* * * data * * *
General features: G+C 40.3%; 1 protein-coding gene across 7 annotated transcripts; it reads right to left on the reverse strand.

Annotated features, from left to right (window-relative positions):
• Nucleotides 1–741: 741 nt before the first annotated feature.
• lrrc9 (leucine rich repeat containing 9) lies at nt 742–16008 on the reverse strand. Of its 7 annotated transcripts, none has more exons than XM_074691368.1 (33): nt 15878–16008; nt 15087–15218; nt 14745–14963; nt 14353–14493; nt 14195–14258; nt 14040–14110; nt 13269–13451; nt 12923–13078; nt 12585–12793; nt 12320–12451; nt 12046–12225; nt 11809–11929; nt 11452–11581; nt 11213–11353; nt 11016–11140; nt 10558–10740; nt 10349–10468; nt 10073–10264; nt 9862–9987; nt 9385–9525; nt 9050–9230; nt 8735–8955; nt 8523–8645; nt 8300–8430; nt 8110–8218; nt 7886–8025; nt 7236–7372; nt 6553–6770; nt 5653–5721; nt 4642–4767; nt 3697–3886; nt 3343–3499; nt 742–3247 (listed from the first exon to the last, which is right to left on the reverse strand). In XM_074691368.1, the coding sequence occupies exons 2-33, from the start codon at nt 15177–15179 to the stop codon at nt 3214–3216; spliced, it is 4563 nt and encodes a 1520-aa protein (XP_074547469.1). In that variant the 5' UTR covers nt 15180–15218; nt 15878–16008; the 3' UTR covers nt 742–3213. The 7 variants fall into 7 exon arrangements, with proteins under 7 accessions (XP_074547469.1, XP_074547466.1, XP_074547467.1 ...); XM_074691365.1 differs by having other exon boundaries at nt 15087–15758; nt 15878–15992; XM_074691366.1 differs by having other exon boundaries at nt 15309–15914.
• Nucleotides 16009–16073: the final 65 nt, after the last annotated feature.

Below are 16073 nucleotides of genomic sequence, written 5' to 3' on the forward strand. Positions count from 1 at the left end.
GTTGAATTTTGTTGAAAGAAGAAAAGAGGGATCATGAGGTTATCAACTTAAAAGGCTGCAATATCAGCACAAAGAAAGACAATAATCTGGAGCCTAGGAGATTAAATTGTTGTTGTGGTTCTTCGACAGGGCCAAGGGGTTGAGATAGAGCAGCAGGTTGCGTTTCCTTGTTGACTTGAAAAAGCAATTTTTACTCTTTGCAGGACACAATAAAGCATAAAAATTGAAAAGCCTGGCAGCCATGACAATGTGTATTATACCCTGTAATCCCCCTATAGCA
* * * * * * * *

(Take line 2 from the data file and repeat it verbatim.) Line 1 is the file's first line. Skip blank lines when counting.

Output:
Annotated features, from left to right (window-relative positions):